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Rev. John Farmer’s ‘Reflections’ column

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Thanksgiving Holiday Advice

Alas, poor Esther (Williams, that is), we knew thee well. Let me explain. Decades on file, my bride held firm to her resolve to stay home Thanksgiving, and have family in. It was her second, though grandest, family meal at the Goodwin Hall parsonage. Nineteen persons rallied ‘round the groaning dining room table.

Now—back to Esther. Hazel bought our turkey early and kept it in the vault at the bank until early week. She brought the bird home and began the directions reading and thawing operation with which so many of you holiday cooks will identify. The plump little bird held court in our two-sided sink. She bobbed chest down, butt up. Overturned, she repeatedly backstroked across the sink so often that I named her Esther (1950s swimmer, movie star). Well, Esther truly gave her all. Dried off from her kitchen swim, she hit the oven with purpose. She was more than appreciated at Thursday’s table. Hardly scraps enough were left for a decent turkey sandwich by Friday.

My Thanksgiving prayers were lifted for all those who have made such a day possible. From our settling ancestors (both on the James and in the Massachusetts Bay Colony) to our parents who brought us into this world, I found moments of deep appreciation.

Beyond that, however, is the absolute realization that I am blessed to have been adopted (married, borrowed, and given) into so many wonderful families. I did moisten an eye a bit as I recounted how many were absent. Some were memories, as death had knocked. Others were absent because they were gathered at tables afar. They were there in my heart nonetheless.

Hard on the heels of full-belly departing family, we heard a rattling at the closet door. Our Christmas tree was demanding to be “out.” Well, I tripped over and removed all the things that thought to rest on the carton since we wouldn’t need it until later. Right—it was later. Eventually box upon box hit the living room floor until assembly was possible. First the stand, then the tree. Branch upon branch teased “you still have to put the lights on, ha, ha.”

By Saturday evening, we threw the switch and eureka: we had lights! Ornaments old, collections from our two families, merged. The tree sagged with the love of Christmases past and Christmases future. I come from the ‘pick-um and hang-um’ school of tree decorating. My bride comes from the place and time school. Her familiar ornaments already had reserved branch tips. They were introduced to the Farmer family heirlooms. Tediously, with great measurement and care, ‘spectacular’ took on refreshed meaning.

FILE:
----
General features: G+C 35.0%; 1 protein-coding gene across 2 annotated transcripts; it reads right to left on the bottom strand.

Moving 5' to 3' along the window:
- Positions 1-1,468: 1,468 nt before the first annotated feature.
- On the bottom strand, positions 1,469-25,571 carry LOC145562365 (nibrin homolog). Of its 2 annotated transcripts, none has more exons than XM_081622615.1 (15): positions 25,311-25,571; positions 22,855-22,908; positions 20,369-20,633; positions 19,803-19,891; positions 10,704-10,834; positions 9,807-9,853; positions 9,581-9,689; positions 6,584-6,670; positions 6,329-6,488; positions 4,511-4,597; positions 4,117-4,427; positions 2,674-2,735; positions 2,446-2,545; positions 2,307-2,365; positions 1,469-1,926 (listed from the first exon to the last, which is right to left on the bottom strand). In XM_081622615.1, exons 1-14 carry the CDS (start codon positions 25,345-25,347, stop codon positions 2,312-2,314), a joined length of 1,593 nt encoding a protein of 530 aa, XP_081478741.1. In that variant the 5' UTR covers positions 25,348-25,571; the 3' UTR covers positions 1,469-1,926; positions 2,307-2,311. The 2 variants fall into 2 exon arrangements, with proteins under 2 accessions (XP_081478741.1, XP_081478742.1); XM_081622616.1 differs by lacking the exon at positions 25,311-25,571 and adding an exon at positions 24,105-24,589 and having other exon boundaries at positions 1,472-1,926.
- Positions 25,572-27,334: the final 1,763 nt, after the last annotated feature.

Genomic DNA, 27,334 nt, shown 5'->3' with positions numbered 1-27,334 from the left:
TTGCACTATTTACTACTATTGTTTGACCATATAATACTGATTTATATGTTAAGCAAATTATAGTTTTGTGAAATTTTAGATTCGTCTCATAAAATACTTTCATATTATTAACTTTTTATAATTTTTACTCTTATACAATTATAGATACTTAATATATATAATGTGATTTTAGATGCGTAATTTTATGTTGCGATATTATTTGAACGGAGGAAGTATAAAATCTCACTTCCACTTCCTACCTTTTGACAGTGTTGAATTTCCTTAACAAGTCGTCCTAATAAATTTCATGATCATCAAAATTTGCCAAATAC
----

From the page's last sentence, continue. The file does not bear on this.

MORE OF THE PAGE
Now, you may have heard a rumor about my tree spirit at Christmas. Think nothing of it… Hazel is unperturbed by my past grievous sins; my lack of bubbling enthusiasm for celebrating tree-time. She once volunteered me to decorate the tree that the former Bank of Lancaster offered at auction to raise money for our YMCA. So, that 4504 Irvington Road Christmas tree was in fact my second of that season. Such an admission could ruin my reputation as a Grinch.

Well, we still have page enough for some advice. At the base of Scripture, “others” find purpose. They do so by being loved by the faithful. They do so by returning such love. Truly the greatest love story ever is that in which God saw a dying humanity and reached down to alleviate our struggle. He took the innocence of a tiny baby and required a blood sacrifice. Ah, Christmas: soon, I say, soon.

In a stable rude, God gathered family dear, two- and four-legged. I feel warm all over just contemplating how precious was that Birth. That is a message Holy that we can incorporate into all our seasonal preparations, celebrations.

Like the restructured family at stable and table, I have been woven into all sorts of new relationships. The ones that carry me forward are the ones in which the love and care of other individuals have ministered to me in ways beyond my fondest hopes and dreams. I once thought my celebrating was over. Hazel brought a son and daughter to our table, our tree. The Coan Church invited my little boy and his family “home.” My hands shake at the wonder of it all. God is so good to me.

Given government’s control of 2020 invitations, find place around your Thanksgiving table,‘round your tree this Christmas, for someone whose family list is scant. Call Social Services and ask for a family blessed with too much poverty. Reach for your wallet while standing in line at shops bedecked to help that mom, that grandparent ahead of you in line, make it a truly grand Christmas for some little girl or boy. Get to your House of Worship this Christmas. Take in all the pageants you can. Absorb all the carols and music of the season that your eyes and ears can collect. Invest others in every Holiday celebration. Make it a HOLYday.

Rappahannock Record Staff
Rappahannock Record Staffhttp://www.rrecord.com
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